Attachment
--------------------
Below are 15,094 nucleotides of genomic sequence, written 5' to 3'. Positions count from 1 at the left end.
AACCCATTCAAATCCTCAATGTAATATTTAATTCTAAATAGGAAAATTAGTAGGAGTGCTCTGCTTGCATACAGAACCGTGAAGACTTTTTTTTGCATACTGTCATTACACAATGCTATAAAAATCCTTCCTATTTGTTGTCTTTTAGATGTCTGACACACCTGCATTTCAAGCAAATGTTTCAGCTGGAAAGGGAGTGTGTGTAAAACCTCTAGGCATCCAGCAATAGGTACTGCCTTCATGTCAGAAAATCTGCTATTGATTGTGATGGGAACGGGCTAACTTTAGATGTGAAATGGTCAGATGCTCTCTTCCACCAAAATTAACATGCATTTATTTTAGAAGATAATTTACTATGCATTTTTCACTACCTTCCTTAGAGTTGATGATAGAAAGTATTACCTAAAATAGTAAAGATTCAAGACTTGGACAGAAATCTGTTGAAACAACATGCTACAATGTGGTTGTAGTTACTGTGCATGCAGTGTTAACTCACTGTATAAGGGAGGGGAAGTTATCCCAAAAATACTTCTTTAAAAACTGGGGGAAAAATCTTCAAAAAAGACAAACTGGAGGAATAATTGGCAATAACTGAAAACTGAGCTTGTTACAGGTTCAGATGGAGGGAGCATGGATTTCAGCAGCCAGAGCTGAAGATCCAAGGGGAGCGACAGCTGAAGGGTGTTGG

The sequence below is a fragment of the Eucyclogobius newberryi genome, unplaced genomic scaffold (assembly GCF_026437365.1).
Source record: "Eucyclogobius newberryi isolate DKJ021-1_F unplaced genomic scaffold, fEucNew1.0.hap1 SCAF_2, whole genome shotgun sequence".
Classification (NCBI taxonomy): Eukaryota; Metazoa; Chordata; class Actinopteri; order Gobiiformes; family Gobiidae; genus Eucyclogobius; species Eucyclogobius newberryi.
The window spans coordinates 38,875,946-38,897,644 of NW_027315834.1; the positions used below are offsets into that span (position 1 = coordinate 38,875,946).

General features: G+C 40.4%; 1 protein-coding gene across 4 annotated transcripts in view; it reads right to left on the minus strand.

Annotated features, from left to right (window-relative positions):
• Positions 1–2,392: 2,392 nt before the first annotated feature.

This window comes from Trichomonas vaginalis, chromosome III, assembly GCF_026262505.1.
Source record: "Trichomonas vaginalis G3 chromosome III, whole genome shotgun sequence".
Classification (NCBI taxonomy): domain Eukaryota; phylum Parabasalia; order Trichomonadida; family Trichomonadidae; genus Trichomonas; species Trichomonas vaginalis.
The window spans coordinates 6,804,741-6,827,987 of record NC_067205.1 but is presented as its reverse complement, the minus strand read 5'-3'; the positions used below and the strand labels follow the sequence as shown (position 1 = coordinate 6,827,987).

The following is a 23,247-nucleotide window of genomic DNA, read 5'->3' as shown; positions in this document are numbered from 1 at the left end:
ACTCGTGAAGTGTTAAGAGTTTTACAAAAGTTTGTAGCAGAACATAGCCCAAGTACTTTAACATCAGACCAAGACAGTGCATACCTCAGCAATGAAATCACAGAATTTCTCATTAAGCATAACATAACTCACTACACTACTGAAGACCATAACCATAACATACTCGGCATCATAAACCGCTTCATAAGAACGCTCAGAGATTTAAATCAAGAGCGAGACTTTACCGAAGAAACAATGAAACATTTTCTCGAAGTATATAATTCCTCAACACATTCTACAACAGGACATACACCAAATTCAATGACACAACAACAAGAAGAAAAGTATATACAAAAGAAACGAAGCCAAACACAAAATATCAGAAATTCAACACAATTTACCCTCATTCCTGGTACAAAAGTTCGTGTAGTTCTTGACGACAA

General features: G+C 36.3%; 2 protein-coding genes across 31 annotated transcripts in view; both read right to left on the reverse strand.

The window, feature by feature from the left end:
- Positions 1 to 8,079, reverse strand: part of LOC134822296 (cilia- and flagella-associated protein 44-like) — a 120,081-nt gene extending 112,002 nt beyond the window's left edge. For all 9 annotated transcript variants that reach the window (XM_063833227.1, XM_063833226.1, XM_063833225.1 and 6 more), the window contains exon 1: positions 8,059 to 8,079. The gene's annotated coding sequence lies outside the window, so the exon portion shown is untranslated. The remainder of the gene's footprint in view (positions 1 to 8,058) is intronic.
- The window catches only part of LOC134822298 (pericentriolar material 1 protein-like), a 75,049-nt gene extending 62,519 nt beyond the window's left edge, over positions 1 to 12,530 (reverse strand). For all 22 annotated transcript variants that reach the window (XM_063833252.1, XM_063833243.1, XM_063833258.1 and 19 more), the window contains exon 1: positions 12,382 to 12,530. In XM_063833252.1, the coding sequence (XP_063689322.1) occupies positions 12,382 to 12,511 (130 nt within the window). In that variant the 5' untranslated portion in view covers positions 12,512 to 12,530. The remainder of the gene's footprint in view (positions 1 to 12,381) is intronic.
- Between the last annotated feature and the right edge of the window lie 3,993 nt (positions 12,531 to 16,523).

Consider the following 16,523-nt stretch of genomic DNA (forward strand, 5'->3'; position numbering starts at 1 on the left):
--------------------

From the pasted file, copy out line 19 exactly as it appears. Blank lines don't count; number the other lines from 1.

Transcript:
- The window catches only part of LOC134822298 (pericentriolar material 1 protein-like), a 75,049-nt gene extending 62,519 nt beyond the window's left edge, over positions 1 to 12,530 (reverse strand). For all 22 annotated transcript variants that reach the window (XM_063833252.1, XM_063833243.1, XM_063833258.1 and 19 more), the window contains exon 1: positions 12,382 to 12,530. In XM_063833252.1, the coding sequence (XP_063689322.1) occupies positions 12,382 to 12,511 (130 nt within the window). In that variant the 5' untranslated portion in view covers positions 12,512 to 12,530. The remainder of the gene's footprint in view (positions 1 to 12,381) is intronic.